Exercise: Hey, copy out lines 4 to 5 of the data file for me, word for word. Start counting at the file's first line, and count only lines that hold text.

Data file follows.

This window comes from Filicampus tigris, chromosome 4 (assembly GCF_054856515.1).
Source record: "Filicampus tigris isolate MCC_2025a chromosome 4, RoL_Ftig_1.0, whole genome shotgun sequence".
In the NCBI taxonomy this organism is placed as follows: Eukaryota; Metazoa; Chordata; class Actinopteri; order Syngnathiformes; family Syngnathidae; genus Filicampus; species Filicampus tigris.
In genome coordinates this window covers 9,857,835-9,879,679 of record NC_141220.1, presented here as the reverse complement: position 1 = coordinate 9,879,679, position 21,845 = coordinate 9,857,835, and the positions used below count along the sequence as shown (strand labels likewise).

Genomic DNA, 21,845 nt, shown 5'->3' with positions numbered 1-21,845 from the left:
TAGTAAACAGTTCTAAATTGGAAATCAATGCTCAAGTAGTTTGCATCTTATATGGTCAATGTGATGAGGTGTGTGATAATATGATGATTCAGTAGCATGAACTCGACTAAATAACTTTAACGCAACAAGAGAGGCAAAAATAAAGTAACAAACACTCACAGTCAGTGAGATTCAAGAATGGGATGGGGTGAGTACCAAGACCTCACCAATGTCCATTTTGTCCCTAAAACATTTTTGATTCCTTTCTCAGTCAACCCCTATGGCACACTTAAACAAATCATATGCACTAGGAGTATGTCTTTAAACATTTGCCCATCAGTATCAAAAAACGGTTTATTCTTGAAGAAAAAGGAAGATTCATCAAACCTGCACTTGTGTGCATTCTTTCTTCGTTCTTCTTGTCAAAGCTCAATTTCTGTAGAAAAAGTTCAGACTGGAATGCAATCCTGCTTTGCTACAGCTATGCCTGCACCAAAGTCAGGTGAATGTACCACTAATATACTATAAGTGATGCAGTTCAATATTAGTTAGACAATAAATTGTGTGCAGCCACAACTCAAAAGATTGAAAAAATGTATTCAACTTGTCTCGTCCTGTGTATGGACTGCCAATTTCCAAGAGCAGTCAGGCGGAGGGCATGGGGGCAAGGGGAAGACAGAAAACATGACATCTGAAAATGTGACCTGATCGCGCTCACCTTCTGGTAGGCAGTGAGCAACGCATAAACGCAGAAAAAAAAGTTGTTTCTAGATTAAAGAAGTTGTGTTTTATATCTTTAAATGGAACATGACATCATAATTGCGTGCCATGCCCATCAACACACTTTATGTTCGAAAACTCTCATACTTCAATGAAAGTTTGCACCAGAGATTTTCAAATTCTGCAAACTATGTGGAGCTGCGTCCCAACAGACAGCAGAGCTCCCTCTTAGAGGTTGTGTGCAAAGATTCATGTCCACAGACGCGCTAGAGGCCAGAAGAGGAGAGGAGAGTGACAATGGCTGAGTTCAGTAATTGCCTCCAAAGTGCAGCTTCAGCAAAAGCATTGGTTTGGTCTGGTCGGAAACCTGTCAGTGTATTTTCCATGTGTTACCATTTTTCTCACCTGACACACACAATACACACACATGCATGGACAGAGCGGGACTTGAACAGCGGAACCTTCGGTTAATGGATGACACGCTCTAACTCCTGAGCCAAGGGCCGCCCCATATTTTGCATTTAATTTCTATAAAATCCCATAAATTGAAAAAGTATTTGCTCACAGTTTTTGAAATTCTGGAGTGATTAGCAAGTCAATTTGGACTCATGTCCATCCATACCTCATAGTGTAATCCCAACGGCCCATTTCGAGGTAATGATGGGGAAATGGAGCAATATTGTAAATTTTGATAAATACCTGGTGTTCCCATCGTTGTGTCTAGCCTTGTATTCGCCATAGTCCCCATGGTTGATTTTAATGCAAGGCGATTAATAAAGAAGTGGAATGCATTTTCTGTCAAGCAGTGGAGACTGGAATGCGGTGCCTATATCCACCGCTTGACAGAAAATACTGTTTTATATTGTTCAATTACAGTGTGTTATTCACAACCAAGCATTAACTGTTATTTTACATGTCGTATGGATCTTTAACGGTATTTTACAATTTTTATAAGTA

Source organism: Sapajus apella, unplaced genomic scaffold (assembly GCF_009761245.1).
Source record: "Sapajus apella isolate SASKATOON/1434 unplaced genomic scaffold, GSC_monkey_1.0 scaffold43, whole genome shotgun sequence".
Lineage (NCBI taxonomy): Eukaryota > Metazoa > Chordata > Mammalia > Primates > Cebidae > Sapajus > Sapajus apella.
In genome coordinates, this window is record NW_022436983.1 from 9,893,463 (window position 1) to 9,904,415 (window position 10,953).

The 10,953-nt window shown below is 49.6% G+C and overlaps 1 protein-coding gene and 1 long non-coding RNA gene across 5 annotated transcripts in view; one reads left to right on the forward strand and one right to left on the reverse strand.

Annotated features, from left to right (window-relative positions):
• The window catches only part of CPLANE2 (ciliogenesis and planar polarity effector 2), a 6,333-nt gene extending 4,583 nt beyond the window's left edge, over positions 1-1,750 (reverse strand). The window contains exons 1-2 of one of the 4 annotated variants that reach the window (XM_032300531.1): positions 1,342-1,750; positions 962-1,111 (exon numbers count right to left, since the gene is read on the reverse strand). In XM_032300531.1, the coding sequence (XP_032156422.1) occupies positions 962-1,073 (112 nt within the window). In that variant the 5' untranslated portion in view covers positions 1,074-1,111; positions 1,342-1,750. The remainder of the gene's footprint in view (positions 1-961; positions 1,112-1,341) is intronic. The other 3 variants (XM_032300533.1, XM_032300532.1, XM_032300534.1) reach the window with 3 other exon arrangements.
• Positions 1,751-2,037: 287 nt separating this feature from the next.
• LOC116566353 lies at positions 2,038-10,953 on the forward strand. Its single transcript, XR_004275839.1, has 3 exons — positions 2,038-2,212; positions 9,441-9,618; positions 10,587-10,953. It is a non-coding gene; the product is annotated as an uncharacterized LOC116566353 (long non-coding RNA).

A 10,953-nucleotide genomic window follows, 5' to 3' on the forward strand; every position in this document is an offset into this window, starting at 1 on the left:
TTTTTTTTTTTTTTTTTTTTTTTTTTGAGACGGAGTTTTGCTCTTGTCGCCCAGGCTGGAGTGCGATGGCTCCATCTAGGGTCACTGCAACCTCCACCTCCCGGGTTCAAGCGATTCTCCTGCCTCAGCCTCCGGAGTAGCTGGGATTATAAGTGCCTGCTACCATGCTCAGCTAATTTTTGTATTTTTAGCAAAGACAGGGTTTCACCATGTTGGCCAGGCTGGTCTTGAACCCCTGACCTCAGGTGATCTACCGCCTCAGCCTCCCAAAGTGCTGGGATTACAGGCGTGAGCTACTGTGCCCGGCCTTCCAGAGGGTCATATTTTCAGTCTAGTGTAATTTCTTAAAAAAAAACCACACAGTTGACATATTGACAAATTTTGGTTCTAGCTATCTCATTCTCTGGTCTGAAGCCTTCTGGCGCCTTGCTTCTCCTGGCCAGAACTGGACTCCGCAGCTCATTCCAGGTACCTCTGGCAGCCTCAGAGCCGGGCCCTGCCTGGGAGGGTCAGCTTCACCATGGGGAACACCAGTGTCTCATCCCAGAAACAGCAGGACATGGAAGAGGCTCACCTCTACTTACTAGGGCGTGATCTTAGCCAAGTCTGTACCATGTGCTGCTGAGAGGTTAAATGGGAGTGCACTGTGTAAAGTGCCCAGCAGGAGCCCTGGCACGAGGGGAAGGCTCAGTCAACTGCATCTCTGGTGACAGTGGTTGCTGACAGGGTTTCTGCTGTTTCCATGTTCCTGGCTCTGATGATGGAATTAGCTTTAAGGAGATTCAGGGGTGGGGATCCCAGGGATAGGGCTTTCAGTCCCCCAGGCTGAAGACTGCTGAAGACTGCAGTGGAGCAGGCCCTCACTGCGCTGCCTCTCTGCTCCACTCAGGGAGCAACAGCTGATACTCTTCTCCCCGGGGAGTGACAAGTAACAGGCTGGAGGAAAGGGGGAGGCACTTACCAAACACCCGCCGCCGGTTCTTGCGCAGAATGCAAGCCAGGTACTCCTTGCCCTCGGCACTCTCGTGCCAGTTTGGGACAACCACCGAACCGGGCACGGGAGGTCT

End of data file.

In genome coordinates this window covers 9,857,835-9,879,679 of record NC_141220.1, presented here as the reverse complement: position 1 = coordinate 9,879,679, position 21,845 = coordinate 9,857,835, and the positions used below count along the sequence as shown (strand labels likewise).

Genomic DNA, 21,845 nt, shown 5'->3' with positions numbered 1-21,845 from the left: